According to the 2013 data the top performing five regions in 2013 were: Dar es Salaam (75.2), Kilimanjaro (65.6), Iringa (65.2), Tanga (61.5) and Njombe (59.0). Going by the 2015 election results Dar es Salaam is now under UKAWA (the opposition coalition), Iringa Municipality. The bottom five were: Tabora (36.6), Simiyu (36.7), Mara (38.2), Dodoma (38.2) and Ruvuma (38.8). Data from the 2015 elections seems to confirm this pattern. Among the top performers, Dar es Salaam, Kilimanjaro, Iringa (urban), Tanga(urban) are in the opposition while Njombe remains CCM territory. Among the bottom performers Tabora, Simiyu, Dodoma and Ruvuma remain under CCM while Mara, which has a history of vacillating politically, is now in the opposition at least by 40 per cent.
The Current Crisis in Education
We have seen that the school system essentially reproduces ignorant outputs. Whether this is by design or by default is a moot question. The result is a population of Tanzanians that is increasingly politically incompetent and which tends to vote for the ruling party largely out of poverty, ignorance or fear. This is essentially the source of the claim that CCM is dominant in the rural areas but weak in the urban areas. The rural areas not only have the number of votes (70 per cent) but also the average voter in the rural areas is much less educated and more susceptible to propaganda, bribery and intimidation. Moreover, the electoral process is designed and operated to manufacture legitimacy for the state simply by creating the illusion that competitive periodic elections in and of themselves produce free and fair results.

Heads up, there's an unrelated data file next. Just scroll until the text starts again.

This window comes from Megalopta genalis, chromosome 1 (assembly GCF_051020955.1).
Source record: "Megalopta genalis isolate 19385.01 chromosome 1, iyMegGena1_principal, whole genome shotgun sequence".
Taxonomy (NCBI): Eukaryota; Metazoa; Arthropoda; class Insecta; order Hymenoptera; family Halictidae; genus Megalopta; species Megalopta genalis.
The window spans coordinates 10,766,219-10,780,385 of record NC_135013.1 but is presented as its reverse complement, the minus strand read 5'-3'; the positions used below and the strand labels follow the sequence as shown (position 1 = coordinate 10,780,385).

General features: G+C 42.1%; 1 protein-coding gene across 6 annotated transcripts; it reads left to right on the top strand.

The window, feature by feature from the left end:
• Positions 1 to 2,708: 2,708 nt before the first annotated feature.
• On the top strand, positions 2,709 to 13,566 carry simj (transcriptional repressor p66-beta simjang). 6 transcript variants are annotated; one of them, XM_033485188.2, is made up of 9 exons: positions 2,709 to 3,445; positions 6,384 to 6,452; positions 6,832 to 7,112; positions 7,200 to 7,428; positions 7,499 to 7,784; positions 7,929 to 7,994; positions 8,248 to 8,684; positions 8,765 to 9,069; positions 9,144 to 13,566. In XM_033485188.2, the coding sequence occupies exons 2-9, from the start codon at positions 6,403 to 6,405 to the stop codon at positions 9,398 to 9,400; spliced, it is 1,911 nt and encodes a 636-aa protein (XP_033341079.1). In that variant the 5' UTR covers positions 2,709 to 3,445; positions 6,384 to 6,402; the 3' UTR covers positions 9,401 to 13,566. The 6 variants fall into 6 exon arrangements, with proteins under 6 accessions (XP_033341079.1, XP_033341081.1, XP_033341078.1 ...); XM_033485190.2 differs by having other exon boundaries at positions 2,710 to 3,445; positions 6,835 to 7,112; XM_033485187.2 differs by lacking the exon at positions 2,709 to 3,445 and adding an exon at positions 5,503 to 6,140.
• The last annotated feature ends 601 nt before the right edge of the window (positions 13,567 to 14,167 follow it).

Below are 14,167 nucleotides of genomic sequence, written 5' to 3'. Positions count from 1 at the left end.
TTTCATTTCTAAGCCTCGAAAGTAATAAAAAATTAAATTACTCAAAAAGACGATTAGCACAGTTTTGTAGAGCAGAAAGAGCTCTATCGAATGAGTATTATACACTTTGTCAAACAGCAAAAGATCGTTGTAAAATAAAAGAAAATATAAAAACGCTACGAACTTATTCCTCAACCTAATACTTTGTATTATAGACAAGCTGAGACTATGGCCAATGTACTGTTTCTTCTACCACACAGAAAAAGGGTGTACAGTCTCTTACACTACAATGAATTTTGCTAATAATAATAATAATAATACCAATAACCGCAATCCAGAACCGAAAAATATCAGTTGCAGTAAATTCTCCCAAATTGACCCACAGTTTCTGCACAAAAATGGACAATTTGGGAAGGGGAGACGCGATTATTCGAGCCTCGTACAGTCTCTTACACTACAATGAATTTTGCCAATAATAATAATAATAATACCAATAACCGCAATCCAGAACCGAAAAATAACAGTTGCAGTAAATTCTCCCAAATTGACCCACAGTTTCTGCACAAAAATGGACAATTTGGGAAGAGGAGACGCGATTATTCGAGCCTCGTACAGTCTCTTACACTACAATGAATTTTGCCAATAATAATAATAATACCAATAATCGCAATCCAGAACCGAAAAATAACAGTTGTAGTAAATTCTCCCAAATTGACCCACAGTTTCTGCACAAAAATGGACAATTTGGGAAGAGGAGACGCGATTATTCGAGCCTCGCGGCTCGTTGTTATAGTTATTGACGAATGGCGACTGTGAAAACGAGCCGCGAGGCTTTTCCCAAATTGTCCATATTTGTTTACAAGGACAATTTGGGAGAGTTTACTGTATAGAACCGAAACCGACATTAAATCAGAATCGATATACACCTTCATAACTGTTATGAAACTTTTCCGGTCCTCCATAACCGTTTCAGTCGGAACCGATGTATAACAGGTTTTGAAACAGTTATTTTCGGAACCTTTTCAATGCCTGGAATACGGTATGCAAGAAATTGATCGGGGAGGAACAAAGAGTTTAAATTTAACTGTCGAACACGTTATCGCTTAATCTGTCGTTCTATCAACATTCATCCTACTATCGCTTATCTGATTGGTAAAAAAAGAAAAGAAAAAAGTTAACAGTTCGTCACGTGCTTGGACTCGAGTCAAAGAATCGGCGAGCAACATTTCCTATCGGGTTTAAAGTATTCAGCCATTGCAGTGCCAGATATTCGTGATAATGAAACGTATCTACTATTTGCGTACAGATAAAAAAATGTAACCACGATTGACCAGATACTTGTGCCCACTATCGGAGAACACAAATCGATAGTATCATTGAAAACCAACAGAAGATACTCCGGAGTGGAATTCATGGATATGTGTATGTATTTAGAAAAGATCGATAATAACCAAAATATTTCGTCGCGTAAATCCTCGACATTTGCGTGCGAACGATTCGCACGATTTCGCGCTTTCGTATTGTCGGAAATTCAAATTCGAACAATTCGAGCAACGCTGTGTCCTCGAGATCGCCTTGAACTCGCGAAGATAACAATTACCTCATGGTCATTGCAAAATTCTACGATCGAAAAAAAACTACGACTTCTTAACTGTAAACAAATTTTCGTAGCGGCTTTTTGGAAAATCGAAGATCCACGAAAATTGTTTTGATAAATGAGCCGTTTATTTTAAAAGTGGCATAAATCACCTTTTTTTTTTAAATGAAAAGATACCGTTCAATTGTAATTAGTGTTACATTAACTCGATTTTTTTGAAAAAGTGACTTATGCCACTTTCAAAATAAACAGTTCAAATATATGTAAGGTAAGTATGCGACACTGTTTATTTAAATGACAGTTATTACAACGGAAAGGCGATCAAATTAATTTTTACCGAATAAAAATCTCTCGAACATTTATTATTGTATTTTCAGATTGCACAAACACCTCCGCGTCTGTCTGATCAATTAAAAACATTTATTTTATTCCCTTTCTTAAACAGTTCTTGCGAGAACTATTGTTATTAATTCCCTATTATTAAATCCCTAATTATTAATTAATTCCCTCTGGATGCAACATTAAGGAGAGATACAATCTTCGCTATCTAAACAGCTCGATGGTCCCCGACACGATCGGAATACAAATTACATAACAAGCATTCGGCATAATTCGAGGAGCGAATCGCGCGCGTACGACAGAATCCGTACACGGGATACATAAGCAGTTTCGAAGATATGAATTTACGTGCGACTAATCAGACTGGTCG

The process itself is the end game; not the underlying structures of poverty, inequality, illiteracy or fear among the citizens. In the short run this situation may seem to serve the interests of the ruling party but in the long run it is bound to completely ruin the education system in general. If this is coupled with the growing intolerance of freedom of expression and the suppression of access to information Tanzania is eventually to witness elections without informed choice.
Over the last few years there has been a growing awareness of the deteriorating quality of education in the country although the levels of understanding of the problem have been uneven and diverse. Some have identified the problem as underfunding of education; others have emphasized the inadequacy and quality of teachers and teaching facilities; others have looked at curricula and teaching and teaching programs; others have pointed at social inequality and the mushrooming of private schools.
Yet others have trivialized the blight and reduced it to grading systems (GPA or Divisions). Responses to the problems have tended to be partial addressing whatever problem happens to attract the highest attention at the time. At no time have these problems been approached holistically let alone being perceived as, together, constituting a crisis.
The fact remains that Tanzania has a major crisis on its hands. Education has been failing and will continue failing unless drastic measures are taken. Uwezo reports: “By the time they enter Standard 3, 100 per cent of children should have basic competencies in literacy and numeracy. The reality is that by Standard 3, 7 out of every 10 children cannot read basic Swahili, 9 out of every 10 children cannot read basic English, and 8 out of every 10 children cannot do basic mathematic”.
The report comes to a highly disturbing conclusion; “The stark reality is that, despite the enormous advances in education made possible by investing trillions of shillings each year, the vast majority of children in Tanzania are not learning.” Among the recommendations made by the Uwezo report is that responding effectively to the crisis requires doing things differently – not simply more of the same.